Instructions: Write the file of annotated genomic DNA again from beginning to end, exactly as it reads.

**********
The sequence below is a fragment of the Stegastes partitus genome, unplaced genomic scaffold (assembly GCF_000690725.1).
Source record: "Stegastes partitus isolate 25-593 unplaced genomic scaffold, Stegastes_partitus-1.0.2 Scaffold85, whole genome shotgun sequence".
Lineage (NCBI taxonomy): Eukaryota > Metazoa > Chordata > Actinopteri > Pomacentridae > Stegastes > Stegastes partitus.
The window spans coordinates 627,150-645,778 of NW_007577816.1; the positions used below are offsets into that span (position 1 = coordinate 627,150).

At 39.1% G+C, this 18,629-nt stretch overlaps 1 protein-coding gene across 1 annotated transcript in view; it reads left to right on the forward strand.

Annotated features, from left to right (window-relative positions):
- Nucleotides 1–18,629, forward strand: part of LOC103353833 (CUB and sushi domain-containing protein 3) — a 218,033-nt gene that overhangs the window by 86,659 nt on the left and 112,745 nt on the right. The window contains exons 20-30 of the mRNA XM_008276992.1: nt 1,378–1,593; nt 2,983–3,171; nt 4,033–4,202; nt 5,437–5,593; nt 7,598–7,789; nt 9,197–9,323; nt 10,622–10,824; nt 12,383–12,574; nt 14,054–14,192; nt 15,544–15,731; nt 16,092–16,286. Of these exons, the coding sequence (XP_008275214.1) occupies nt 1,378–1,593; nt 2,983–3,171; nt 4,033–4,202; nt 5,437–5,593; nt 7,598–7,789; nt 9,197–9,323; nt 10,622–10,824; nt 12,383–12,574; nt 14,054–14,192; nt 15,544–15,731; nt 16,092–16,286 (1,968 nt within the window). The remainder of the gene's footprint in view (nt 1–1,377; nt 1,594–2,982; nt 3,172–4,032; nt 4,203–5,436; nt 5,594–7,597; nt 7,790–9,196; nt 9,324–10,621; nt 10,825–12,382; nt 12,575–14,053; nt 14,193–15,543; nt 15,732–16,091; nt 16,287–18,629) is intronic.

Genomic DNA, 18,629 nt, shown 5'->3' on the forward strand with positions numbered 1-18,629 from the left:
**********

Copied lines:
The sequence below is a fragment of the Stegastes partitus genome, unplaced genomic scaffold (assembly GCF_000690725.1).
Source record: "Stegastes partitus isolate 25-593 unplaced genomic scaffold, Stegastes_partitus-1.0.2 Scaffold85, whole genome shotgun sequence".
Lineage (NCBI taxonomy): Eukaryota > Metazoa > Chordata > Actinopteri > Pomacentridae > Stegastes > Stegastes partitus.
The window spans coordinates 627,150-645,778 of NW_007577816.1; the positions used below are offsets into that span (position 1 = coordinate 627,150).

At 39.1% G+C, this 18,629-nt stretch overlaps 1 protein-coding gene across 1 annotated transcript in view; it reads left to right on the forward strand.

Annotated features, from left to right (window-relative positions):
- Nucleotides 1–18,629, forward strand: part of LOC103353833 (CUB and sushi domain-containing protein 3) — a 218,033-nt gene that overhangs the window by 86,659 nt on the left and 112,745 nt on the right. The window contains exons 20-30 of the mRNA XM_008276992.1: nt 1,378–1,593; nt 2,983–3,171; nt 4,033–4,202; nt 5,437–5,593; nt 7,598–7,789; nt 9,197–9,323; nt 10,622–10,824; nt 12,383–12,574; nt 14,054–14,192; nt 15,544–15,731; nt 16,092–16,286. Of these exons, the coding sequence (XP_008275214.1) occupies nt 1,378–1,593; nt 2,983–3,171; nt 4,033–4,202; nt 5,437–5,593; nt 7,598–7,789; nt 9,197–9,323; nt 10,622–10,824; nt 12,383–12,574; nt 14,054–14,192; nt 15,544–15,731; nt 16,092–16,286 (1,968 nt within the window). The remainder of the gene's footprint in view (nt 1–1,377; nt 1,594–2,982; nt 3,172–4,032; nt 4,203–5,436; nt 5,594–7,597; nt 7,790–9,196; nt 9,324–10,621; nt 10,825–12,382; nt 12,575–14,053; nt 14,193–15,543; nt 15,732–16,091; nt 16,287–18,629) is intronic.

Genomic DNA, 18,629 nt, shown 5'->3' on the forward strand with positions numbered 1-18,629 from the left: